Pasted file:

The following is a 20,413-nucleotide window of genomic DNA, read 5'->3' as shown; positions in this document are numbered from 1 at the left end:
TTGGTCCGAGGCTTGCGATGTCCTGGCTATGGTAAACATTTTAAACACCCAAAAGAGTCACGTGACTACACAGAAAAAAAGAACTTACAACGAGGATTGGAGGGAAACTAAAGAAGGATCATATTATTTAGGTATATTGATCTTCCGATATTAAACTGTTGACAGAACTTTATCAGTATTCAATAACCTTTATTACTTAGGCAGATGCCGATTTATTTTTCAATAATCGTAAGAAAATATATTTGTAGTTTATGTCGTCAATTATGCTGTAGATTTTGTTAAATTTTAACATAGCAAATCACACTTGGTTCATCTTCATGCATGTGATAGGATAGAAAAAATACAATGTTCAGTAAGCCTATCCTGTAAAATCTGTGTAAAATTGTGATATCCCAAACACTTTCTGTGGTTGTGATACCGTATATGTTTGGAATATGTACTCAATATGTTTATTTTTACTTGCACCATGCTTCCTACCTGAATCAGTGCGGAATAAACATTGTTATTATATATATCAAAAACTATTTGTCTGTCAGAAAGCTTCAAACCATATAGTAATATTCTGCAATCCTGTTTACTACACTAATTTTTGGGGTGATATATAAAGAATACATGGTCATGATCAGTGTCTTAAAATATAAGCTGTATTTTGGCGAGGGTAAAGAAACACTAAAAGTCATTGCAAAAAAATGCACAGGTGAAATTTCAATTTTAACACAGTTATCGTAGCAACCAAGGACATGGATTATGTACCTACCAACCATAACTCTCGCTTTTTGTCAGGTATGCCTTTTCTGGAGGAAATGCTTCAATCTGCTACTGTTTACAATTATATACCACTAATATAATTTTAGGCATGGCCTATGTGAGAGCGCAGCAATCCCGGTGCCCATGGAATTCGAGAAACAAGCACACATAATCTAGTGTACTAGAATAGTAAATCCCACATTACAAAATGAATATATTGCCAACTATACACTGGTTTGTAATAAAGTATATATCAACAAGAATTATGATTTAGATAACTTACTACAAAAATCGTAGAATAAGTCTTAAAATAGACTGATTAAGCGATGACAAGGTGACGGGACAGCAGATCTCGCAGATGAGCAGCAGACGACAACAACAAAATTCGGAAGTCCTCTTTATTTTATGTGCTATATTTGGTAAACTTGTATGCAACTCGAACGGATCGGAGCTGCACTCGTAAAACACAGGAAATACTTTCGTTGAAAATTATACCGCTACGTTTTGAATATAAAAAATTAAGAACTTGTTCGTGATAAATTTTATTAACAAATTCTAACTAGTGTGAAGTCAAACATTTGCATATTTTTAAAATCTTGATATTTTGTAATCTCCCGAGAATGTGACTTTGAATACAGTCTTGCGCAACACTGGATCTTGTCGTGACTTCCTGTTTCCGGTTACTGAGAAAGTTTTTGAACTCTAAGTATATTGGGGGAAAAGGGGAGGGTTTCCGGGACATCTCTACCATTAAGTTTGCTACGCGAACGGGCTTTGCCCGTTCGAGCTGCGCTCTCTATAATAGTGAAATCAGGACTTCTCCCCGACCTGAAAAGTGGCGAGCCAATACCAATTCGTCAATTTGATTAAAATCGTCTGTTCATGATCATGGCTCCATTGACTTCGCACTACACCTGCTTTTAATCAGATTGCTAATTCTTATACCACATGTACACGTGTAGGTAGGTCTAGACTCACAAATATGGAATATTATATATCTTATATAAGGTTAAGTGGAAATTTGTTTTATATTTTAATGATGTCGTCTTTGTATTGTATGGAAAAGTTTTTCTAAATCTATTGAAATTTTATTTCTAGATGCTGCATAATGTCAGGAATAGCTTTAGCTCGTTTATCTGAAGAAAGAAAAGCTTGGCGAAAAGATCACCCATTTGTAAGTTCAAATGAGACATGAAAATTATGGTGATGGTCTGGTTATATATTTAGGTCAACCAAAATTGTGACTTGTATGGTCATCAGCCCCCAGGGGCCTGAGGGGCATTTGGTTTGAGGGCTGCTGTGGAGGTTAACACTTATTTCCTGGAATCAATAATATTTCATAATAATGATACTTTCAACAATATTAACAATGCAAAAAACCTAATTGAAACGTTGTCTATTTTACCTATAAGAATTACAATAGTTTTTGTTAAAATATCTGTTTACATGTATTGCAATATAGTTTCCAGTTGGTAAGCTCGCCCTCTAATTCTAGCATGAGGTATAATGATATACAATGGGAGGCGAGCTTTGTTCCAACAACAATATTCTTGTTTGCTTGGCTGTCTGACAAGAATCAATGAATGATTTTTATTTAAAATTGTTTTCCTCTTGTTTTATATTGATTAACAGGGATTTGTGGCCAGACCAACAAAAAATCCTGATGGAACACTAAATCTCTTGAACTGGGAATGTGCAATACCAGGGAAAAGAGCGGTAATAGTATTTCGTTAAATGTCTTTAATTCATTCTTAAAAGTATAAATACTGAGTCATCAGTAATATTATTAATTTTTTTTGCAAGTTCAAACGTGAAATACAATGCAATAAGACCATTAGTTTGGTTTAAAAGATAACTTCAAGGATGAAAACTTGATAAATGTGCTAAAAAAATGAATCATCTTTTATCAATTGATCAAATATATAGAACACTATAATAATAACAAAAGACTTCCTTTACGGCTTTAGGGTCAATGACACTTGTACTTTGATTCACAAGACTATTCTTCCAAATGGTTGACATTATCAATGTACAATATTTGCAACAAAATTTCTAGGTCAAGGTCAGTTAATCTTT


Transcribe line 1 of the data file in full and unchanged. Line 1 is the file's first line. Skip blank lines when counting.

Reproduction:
The following is a 20,413-nucleotide window of genomic DNA, read 5'->3' as shown; positions in this document are numbered from 1 at the left end: